In the End, It’s Always About La Russa

(published October 26, 2011)

Another rainy day in October, another postseason game delayed, an extra day to spend bashing Tony La Russa.

There are three things that most men believe they can do as well or better than anyone alive: build a fire, drive a car, and manage a major-league baseball team.

TLR has spent 33 seasons disabusing the general population of the notion that they could possibly match the intellect and dedication he brings to the task he performs daily.  The population inside baseball, too.

Give the man his due.  He has scaled all the conceivable mountains in his profession.  In 2010, he passed longtime New York Giants skipper John McGraw for second place in games managed, and if he returns next season he’ll top McGraw in wins as well.

First place, where Connie Mack sits, is out of the question; Mack managed the Philadelphia Athletics for 53 years, aided by the fact that he owned the team.  La Russa is more than 2500 games, 1000 wins, and 20 seasons behind the Tall Tactician.

He trails him by an inch in height, which tells you that tall is a lot taller than it used to be.

Still, thirty-three years of managing, and he has been fired once, from the Chicago White Sox in 1986.  Fired by Hawk Harrelson, which is practically a badge of honor.

Twelve days later, he was managing again, in Oakland.

Managers come and managers go, taking the blame for whatever goes wrong, walking the plank when the front office wants to change the atmosphere.  Yet La Russa has eluded that moving finger, escaping blame even when blame might have been merited, as when his Oakland team plunged from first to last in the 1990s.

Charlie Dressen, manager of the Brooklyn Dodgers of the early 1950s, was legendary for telling his players, “Just hold it close, I’ll think of something.”  He was widely mocked for this certainty that he could outsmart the game.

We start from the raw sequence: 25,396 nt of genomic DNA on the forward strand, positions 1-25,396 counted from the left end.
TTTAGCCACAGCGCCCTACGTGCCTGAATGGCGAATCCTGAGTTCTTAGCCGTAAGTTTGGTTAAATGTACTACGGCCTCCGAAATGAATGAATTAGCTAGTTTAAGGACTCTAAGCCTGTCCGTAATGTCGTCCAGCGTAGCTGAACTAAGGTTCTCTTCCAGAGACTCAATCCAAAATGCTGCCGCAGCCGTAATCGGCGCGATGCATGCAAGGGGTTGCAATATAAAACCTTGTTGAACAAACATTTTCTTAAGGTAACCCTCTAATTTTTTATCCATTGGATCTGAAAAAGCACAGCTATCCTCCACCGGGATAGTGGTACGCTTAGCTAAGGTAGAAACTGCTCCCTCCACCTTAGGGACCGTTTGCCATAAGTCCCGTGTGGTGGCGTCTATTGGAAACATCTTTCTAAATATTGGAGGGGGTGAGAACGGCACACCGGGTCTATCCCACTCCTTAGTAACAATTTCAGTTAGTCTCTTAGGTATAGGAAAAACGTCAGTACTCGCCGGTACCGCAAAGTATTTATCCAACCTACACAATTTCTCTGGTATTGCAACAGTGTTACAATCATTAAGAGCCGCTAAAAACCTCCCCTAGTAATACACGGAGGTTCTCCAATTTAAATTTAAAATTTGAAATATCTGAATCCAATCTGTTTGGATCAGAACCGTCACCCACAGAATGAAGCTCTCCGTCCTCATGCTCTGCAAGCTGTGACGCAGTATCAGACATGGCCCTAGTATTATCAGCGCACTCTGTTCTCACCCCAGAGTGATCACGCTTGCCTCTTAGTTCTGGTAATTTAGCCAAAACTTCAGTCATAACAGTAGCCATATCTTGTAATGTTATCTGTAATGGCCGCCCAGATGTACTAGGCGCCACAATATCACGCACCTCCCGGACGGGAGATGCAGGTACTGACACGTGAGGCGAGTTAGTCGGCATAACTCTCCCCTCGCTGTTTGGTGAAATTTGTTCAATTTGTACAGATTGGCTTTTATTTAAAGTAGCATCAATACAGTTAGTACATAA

La Russa not only exudes this attitude, he manages with it.

Let lesser thinkers mindlessly follow the baseball tradition of batting the pitcher ninth.  TLR has looked deeper, deeper than you could ever hope to, and concluded that by putting him eighth, the improved ninth hitter will result in more runners on base when Albert Pujols bats.  (And never mind the rallies that end sooner because of the pitcher batting with Pujols or Holliday on base.)

Over the last two seasons, the Cardinals have scored 4.61 runs per game with the pitcher batting eighth, 4.65 with him batting ninth.  They were 46-43 with him eighth, 127-102 with him ninth.   It’s a small sample, but it certainly doesn’t prove him right.

He didn’t invent the bullpen, but he pioneered the use of multiple pitchers per inning to get the best matchup.  Smarter minds than mine will have to parse the question of whether the more favorable micro-situations are of greater benefit than letting the reliever find his rhythm on the mound.

If a reliever pitches a shutout inning, he’s done his job well.  If three relievers pitch a shutout inning, the manager has done his job well.  Or so it looks.

It is this approach, his seeming insistence on making the game about himself and his maneuvers, that rubs so many observers the wrong way.  He taught America the meaning of the word Schadenfreude this week, as the Texas Phone-Line Massacre turned his finely-tuned machine into a managerial blooper reel.  A pitching staff constructed so he could pull the right strings wound up with the worst possible matchup – a lefthander facing Mike Napoli – because of a supposedly misheard instruction.

Mr. La Russa, here is your petard.  Hoist away.

The bullpen snafu was hardly the only inexplicable decision of the night, and if the Cardinals had gotten more than two runs out of their eighteen plate appearances with runners in scoring position, it wouldn’t have mattered much who came trotting into the game instead of Jason Motte.

Ron Washington hasn’t exactly been invisible – going Hack-a-Shaq on Pujols – but if the Rangers win, the universal perception will be that they won because they have the better team.

In a curious way, though, Monday’s epic series of mistakes may actually serve to validate La Russa’s methods.  If the wrong matchup can cost you a championship, you’d better make sure you’ve got the right one whenever you can, right?

But next time, use your damn iPad instead, ok?














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